The Modern Psychology of Human Relationships – Part 2

As I wrote before, a lot of the observations here are common sense, but we do not always consciously take these into consideration when we are affected by another person’s remarks or actions, whether personally, professionally or even casually. As mentioned previously, we must be realistic in our analysis.  There is no such thing in this world as a perfect relationship with anyone. Some relationships are generally better than others, but inevitably and unintentionally, problems occur.  That is the way of the world.  Try as we might, this is beyond our control.  As much as we would like them to, people (whether they are our family, our friends, our colleagues or anyone else for that matter) will not and do not always respond as we expect them to or want them to.  Each person is always going through various types of thoughts and feelings that could be in direct contrast to those of any other person at that moment.

Laying the Foundation

The most basic and most crucial relationship in our lives is the one with our parents.  The way we are nurtured, taught, appreciated and trained shapes us into who we are.  Parents often unconsciously and unintentionally create psychological barriers.  They shower too much love and attention on their child.  Or they ignore the child totally. Others may not even have been lucky enough to be nurtured by their parents.  They may have that empty gap forever in their psyche.

Our Friends & Contemporaries

Our relationship with our friends is on a different plane altogether.  With them we can be informal.  We can supposedly share hopes, dreams, good experiences, bad experiences.  They are usually our contemporaries and are going through similar experiences.  But friends come in all forms as well.  Some are genuine.  Some manipulate you based on your weaknesses.  Others do not even care but put on an act.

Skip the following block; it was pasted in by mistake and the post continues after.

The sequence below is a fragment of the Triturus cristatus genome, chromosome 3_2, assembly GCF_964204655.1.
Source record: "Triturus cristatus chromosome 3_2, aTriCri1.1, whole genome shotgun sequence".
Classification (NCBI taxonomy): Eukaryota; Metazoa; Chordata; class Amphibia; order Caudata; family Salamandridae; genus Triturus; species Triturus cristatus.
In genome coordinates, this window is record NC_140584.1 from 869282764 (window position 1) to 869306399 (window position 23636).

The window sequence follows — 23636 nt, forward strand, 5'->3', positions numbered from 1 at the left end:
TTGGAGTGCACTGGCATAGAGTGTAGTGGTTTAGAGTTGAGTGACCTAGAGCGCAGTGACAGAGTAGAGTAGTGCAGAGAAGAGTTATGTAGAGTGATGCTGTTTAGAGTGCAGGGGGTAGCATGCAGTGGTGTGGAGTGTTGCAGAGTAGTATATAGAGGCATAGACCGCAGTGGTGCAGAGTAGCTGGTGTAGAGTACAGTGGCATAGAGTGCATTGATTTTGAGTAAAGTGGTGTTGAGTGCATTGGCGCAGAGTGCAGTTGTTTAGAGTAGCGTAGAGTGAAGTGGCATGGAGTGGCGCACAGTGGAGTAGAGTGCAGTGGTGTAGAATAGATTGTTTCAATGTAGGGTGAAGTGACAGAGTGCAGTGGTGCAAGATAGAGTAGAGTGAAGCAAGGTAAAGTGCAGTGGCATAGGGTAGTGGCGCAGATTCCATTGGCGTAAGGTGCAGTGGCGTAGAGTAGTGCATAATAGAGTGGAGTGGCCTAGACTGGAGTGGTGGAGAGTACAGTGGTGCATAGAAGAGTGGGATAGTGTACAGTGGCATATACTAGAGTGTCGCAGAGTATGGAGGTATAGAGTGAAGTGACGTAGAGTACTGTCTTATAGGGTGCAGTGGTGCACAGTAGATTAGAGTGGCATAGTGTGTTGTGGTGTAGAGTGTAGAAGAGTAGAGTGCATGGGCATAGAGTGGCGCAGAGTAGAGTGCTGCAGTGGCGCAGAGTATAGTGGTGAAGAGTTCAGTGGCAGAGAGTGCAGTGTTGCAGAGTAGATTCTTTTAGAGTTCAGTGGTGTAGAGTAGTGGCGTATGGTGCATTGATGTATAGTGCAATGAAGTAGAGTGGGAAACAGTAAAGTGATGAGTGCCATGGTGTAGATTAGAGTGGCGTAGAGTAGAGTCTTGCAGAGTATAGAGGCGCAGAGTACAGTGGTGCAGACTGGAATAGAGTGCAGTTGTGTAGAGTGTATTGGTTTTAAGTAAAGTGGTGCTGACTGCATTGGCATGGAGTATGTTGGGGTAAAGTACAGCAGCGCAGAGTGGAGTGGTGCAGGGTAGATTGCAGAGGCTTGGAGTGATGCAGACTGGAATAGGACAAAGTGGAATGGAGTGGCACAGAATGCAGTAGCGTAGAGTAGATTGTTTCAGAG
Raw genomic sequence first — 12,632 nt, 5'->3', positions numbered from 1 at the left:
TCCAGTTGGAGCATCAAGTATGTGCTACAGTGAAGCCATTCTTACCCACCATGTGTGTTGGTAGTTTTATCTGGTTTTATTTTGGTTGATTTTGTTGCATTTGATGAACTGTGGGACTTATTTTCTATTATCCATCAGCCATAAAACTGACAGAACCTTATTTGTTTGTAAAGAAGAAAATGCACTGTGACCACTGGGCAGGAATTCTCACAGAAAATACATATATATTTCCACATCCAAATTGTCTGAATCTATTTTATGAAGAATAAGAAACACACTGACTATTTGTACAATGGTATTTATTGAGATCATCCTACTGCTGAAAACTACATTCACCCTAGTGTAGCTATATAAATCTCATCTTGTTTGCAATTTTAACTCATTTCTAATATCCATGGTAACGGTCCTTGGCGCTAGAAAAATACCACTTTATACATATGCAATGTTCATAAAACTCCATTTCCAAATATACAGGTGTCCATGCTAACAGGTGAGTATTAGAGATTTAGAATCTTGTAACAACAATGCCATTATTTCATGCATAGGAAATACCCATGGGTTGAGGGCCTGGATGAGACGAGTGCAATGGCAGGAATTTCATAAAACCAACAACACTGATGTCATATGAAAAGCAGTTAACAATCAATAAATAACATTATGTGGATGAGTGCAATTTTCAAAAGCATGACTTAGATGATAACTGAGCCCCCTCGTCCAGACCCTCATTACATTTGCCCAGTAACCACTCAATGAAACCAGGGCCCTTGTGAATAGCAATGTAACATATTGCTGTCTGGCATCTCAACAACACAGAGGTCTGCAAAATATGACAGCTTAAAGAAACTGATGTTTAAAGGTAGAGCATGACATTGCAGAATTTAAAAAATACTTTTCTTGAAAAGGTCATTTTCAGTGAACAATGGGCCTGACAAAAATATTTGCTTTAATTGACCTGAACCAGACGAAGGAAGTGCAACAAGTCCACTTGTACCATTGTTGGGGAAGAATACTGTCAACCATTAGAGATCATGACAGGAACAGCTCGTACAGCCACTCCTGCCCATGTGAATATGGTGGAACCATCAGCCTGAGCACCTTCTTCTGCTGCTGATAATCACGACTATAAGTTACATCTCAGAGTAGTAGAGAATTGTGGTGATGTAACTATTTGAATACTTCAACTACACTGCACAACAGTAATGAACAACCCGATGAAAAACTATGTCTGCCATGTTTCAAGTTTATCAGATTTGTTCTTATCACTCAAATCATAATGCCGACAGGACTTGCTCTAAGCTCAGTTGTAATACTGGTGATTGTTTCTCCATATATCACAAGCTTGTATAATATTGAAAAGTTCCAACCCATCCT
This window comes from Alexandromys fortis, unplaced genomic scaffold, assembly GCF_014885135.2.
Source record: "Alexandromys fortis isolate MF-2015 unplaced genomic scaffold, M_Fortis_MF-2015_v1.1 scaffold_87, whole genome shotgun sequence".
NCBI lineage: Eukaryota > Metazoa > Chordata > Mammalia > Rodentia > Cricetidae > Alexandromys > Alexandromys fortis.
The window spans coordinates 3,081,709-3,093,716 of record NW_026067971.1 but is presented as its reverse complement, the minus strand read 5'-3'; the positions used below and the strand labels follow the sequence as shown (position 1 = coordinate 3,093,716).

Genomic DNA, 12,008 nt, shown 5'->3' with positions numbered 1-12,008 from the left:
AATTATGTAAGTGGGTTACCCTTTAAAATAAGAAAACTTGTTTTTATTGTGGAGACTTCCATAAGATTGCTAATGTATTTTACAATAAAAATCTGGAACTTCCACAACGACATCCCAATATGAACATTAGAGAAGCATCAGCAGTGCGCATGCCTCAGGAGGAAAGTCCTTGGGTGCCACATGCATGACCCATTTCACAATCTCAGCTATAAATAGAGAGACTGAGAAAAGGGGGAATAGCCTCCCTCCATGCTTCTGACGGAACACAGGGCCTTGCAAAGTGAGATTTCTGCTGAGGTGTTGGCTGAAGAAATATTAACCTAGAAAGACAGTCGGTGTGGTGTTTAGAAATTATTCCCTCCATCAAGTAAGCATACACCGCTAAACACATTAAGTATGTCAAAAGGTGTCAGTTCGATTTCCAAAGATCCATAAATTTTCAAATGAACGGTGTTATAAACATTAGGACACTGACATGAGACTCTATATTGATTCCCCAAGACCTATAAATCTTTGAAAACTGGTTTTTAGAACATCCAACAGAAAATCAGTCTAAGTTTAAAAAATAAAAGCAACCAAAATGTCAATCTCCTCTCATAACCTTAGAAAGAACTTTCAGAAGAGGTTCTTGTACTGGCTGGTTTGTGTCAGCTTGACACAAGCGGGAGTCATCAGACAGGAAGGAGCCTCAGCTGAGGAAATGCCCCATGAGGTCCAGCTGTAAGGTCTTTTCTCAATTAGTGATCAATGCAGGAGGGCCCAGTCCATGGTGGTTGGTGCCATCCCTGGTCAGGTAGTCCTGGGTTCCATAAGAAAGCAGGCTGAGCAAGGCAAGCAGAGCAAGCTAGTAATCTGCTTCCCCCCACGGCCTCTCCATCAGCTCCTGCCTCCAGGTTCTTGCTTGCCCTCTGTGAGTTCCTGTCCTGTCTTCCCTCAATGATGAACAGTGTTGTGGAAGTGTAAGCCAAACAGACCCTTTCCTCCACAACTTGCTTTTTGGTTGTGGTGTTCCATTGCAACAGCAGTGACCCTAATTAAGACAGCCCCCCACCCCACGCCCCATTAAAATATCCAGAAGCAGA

Unfortunately we learn all this the hard way.  Years later, many of us regret how we treated certain people or how enamored were we with certain others!

Friendships among peers are usually the most volatile and unpredictable.  They tend to disregard a lot of things when they become informal.  Herein lies the danger of treading on one another’s sensitivities.  It seems okay to us when we say or do something to anyone else, but when it is said or done to us, it hurts badly.  It sounds harsh, but it is very true. If we are not considerate of others, we should not expect others to care about our feelings either.

Things said in jest or to tease a friend can go too far, and we can end up offending them or hurting them.  Once we cross that line, things said cannot be taken back.  Always be aware of what you are saying and doing.

Basic Decency

This is something everyone must nurture.  It is taught by all preceding generations to their young and preached by all religions.   If you are not considerate, well behaved, morally upright and socially aware, you will struggle to fit into society.

If you show decency, consideration and good manners, you will be accepted and liked much more readily than if you do not.

Sense and Maturity